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Thread: RESEARCH PROJECT - Mod. 71 and Mod. 71/84 - Craig Brown

  1. #11
    Moderator² Loewe's Avatar
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    Default Further thoughts on this subject - Jon Speed

    Paul, On the handwritten note by PM on the 1912 doc, PM mentions a factor I just saw in another doc listing Paul's earnings on the 71/84 and it went like this, as written in his note where he got 28 Cents per rifle ONLY AFTER the number of 200,000 units were reached for any given deal. The first 200,000 were calculated as .50 cents per Rifle, that's how the data in the other typed docs 1912 that shows the Total Licence earnings on the Total number of 71/94 rifles made by the other state firms that we mentioned etc... Man, it gets wilder every time you locate a new doc.! Jon

    Further...

    Paul, looking more at all the PM earnings docs, I tried to work all the financial numbers and may have made an error in that up to FIRST 200,00 the PM cut was .28 cents and after that .50 Cents for all rest etc. Even then I don't come up with final figure as shown in typed 1912 doc of some 580,000 Marks etc. I better stop looking and trying to match up data with other docs, but the typed doc is a Final version proved to the Board members in 1912 yearly report ! Jon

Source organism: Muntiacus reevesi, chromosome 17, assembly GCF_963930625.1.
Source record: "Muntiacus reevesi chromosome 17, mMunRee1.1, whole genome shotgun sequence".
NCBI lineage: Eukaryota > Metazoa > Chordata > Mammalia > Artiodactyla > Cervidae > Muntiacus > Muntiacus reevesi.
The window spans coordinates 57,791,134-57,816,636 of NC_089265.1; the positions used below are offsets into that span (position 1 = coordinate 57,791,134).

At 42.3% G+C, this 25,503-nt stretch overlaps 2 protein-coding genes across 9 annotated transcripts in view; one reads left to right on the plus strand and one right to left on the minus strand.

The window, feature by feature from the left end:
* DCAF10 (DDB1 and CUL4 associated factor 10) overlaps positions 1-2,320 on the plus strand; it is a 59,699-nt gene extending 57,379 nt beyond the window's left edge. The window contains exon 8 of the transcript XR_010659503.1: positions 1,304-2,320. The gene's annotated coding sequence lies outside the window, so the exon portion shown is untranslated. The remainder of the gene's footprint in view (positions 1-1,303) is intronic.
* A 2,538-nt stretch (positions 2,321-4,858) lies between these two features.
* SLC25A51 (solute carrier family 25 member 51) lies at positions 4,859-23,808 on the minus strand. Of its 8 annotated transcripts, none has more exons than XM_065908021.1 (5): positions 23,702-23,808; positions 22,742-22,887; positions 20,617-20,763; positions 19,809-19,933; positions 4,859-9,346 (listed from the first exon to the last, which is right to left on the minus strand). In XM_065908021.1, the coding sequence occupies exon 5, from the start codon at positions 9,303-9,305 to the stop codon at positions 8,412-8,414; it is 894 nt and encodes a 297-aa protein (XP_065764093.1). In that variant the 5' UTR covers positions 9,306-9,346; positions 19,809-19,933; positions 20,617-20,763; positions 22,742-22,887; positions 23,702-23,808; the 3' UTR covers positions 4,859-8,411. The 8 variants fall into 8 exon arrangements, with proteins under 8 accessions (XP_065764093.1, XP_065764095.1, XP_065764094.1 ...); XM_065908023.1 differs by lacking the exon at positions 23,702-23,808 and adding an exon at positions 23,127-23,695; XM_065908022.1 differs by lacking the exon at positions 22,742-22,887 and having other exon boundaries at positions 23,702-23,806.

Further...

    Paul, I can 100% confirm the Total number of 71/84 rifles made by State Firms as the 1,161,148 units as in the typed financial doc of 1912 that shows this figure for total License fees in Marks = 1 Mark Per Rilfe for Firm. Besides these earnings the firm got money for the Patent Rights use by the State Firms for all Military Rifles made for German Army through 1913 etc. This data is listed as Royalty payments figure for PM and Mauser Firm etc etc. Jon

  2. #12
    Moderator² Loewe's Avatar
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    Default Vertical feed Model 1871 Experimental - Jon Speed

    The following is a peek at a very rare experimental system Paul Mauser developed in the 1880's, the words that follow are Jon Speed's:

    Paul, As promised here are pics of my Oberndorf 1883 Test rifle set up for the Paul Mauser patented Vertical feed magazine which dumbly came on line well after the 71/84 rifles went into production. This Model 71 system has most of main features also used on the 71/84 rifles in regards to Exector. Bolt has a screwed on Stud that mates with a surface on the rear of magazine that activates the mag spring activated loader function on a horizontal plain as bolt is fully back. It actually works ok from Static position but any jerks or quick movements keeps it form full function, so useless for any real military aspects as was learned in Spandau tests. Bullet had to have a Flat nose as well so need other than standard 11/60 cartridges to function. etc. Regards, Jon